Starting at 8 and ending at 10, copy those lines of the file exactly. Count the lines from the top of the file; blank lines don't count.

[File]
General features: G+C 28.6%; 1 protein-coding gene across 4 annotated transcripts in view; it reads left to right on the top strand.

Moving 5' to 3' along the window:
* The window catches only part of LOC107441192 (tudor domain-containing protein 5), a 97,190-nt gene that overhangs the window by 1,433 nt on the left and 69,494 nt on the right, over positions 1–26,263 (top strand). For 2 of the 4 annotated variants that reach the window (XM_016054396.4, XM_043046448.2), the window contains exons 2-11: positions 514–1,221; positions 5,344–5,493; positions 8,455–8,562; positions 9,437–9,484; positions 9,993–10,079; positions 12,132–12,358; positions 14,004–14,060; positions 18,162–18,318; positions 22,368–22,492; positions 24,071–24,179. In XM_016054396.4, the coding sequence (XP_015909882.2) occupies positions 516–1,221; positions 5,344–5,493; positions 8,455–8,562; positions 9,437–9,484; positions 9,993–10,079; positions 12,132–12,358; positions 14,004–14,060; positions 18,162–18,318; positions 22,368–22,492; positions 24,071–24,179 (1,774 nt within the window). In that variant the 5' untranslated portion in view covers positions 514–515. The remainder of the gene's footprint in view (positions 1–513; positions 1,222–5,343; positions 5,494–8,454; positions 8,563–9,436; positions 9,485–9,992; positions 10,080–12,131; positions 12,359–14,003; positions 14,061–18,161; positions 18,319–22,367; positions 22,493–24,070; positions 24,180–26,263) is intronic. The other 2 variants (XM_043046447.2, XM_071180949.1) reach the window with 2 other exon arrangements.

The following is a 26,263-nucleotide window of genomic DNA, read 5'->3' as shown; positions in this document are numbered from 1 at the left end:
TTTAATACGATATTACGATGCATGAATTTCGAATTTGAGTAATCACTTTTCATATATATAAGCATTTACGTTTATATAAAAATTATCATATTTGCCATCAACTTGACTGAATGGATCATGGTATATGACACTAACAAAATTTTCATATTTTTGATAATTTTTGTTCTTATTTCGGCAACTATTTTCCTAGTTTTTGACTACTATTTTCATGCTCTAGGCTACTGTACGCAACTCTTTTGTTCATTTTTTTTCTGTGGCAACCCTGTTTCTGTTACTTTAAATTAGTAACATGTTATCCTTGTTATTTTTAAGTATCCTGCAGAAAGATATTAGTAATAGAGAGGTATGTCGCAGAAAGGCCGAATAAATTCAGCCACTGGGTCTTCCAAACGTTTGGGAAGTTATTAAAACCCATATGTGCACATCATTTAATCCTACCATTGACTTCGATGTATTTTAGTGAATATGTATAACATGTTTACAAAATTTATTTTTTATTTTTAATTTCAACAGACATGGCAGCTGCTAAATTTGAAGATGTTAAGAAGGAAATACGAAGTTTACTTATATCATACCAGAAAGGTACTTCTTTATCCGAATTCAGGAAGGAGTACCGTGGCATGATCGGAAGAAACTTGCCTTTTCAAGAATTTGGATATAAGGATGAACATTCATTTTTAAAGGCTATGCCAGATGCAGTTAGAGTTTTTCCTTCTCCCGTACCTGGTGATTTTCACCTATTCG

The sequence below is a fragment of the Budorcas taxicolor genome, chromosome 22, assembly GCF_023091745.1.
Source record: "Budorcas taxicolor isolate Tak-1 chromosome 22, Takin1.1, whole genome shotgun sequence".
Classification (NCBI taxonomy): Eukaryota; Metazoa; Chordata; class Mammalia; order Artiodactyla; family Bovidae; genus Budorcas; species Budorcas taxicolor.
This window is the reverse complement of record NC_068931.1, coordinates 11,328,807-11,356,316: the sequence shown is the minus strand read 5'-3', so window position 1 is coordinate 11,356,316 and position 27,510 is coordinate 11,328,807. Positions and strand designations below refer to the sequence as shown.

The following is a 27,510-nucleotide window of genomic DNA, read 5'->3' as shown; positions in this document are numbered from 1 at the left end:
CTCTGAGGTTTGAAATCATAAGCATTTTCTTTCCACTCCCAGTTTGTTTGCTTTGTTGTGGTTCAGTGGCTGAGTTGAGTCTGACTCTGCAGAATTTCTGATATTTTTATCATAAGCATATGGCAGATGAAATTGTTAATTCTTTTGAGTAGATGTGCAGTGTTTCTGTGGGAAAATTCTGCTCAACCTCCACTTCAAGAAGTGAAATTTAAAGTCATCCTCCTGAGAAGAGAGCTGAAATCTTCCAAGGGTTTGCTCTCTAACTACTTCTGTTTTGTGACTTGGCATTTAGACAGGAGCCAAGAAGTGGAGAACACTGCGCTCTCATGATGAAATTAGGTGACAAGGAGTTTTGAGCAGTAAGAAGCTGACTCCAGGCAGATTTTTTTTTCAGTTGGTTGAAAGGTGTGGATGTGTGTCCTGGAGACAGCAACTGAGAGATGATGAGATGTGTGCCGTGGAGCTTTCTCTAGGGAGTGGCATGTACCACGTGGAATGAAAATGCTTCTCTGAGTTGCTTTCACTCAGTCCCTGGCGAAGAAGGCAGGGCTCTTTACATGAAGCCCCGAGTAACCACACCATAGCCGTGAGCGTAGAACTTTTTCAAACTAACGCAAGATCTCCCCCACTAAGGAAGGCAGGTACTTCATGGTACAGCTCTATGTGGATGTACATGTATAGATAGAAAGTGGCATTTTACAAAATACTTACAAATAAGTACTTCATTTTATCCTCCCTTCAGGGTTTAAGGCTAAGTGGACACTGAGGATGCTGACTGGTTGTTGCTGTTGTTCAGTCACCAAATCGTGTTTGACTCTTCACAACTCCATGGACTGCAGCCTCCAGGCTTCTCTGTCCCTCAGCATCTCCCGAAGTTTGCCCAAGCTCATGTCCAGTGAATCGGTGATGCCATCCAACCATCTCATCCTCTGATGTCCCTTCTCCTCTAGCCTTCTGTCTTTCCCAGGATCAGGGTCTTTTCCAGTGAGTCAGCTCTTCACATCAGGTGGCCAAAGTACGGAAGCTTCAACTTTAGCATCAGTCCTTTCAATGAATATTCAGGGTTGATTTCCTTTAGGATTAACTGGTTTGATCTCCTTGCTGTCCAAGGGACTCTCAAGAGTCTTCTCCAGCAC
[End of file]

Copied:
Classification (NCBI taxonomy): Eukaryota; Metazoa; Chordata; class Mammalia; order Artiodactyla; family Bovidae; genus Budorcas; species Budorcas taxicolor.
This window is the reverse complement of record NC_068931.1, coordinates 11,328,807-11,356,316: the sequence shown is the minus strand read 5'-3', so window position 1 is coordinate 11,356,316 and position 27,510 is coordinate 11,328,807. Positions and strand designations below refer to the sequence as shown.

The following is a 27,510-nucleotide window of genomic DNA, read 5'->3' as shown; positions in this document are numbered from 1 at the left end: